Businesses in the Cork region are confident about the economic outlook, despite the shock following the UK vote to leave the EU, a survey by the Cork Chamber of Commerce has found.
Its second-quarter survey showed that business confidence had risen from the early part of this year to levels last recorded in the final quarter of 2015.
The survey results may indicate rising optimism despite “the recent market turmoil and uncertainties with our closest trade neighbour,” the chamber said.
Most firms — 62% of those surveyed — said they had posted higher sales in the latest quarter, compared with 72% of businesses reporting increased turnover in the final quarter of last year. Some 10% of firms said sales had fallen, while 28% reported no change in the level of their sales.
The chamber said that a significant 57% of firms in the region posted an increased level of net profit, up strongly from the first quarter.
On employment, 40% of firms took on more staff, and only 3% of businesses cut staff numbers in the quarter.
The survey also highlighted that businesses want Finance Minister Michael Noonan in his budget in October to focus on reforms of the USC, reduce employers’ PRSI and to boost housing and infrastructure spend, including building the Cork-Limerick M20.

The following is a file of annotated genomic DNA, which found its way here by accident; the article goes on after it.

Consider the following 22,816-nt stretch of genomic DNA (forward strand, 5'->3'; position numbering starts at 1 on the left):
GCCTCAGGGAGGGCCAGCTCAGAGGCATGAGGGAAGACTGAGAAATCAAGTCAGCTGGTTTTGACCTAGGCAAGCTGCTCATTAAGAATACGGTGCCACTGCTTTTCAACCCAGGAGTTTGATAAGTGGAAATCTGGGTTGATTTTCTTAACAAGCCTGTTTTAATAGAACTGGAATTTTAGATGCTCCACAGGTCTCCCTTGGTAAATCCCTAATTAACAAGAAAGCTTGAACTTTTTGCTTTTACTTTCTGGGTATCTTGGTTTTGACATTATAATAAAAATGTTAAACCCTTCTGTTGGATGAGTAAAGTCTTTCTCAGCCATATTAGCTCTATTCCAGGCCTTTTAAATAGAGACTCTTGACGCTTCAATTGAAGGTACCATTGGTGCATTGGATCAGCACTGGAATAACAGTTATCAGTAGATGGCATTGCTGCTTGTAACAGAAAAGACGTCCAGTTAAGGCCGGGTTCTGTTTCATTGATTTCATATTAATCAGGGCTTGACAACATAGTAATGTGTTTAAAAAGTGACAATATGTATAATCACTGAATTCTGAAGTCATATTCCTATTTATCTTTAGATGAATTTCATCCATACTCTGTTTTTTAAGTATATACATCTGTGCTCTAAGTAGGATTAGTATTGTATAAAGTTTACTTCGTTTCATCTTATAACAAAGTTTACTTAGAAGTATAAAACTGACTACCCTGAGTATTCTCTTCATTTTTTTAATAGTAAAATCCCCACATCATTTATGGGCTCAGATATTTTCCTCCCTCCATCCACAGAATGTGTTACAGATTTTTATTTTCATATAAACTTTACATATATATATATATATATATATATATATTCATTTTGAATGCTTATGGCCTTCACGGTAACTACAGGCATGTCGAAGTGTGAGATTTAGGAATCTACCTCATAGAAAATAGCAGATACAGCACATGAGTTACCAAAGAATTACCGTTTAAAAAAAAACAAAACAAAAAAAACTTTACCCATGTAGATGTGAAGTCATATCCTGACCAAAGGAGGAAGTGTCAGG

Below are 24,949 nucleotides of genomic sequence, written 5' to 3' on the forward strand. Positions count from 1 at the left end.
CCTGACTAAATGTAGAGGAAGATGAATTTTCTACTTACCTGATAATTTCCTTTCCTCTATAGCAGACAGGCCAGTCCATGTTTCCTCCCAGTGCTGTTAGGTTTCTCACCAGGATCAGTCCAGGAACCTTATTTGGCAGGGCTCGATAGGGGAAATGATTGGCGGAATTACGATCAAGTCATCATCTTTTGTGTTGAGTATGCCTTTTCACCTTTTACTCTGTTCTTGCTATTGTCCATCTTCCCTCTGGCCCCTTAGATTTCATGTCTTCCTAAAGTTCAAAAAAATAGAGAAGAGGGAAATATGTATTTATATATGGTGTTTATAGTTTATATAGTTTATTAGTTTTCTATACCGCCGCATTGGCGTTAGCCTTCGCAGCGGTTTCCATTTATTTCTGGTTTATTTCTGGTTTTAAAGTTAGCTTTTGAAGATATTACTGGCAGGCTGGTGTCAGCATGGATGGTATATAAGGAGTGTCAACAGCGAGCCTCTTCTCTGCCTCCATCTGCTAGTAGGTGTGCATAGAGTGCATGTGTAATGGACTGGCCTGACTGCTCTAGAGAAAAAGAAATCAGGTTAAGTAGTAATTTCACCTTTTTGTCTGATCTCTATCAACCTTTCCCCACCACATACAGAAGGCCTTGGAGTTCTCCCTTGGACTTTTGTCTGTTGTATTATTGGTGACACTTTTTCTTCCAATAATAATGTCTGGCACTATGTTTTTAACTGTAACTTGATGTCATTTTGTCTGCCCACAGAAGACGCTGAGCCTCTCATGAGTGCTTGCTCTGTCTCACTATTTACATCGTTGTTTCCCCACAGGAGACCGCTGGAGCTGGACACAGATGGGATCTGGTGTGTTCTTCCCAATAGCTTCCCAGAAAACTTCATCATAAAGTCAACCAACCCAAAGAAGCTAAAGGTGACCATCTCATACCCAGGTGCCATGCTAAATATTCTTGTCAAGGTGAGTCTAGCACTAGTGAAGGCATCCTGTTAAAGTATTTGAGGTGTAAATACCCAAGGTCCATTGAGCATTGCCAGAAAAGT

Members of the Chamber also seek budget measures to improve the tax treatment of the self-employed, a reduction in Capital Gains Tax to UK levels, and a widening of the so-called knowledge development box of tax incentives to SMEs.
“The survey provides evidence of trends over time as well as a snapshot of the sentiment among the Cork business community since the commencement of surveys in 2009 and is a key in informing Cork Chamber policy priorities on behalf of our member businesses,” said Barrie O’Connell, Cork Chamber president.
“It is encouraging to see the resilience and the positive sentiment within the Cork business community especially when asked in relation to the predicted impacts of the recent Brexit vote on our members’ respective businesses, while also acknowledging the potential net downside impact for business over the longer term,” Mr O’Connell said.
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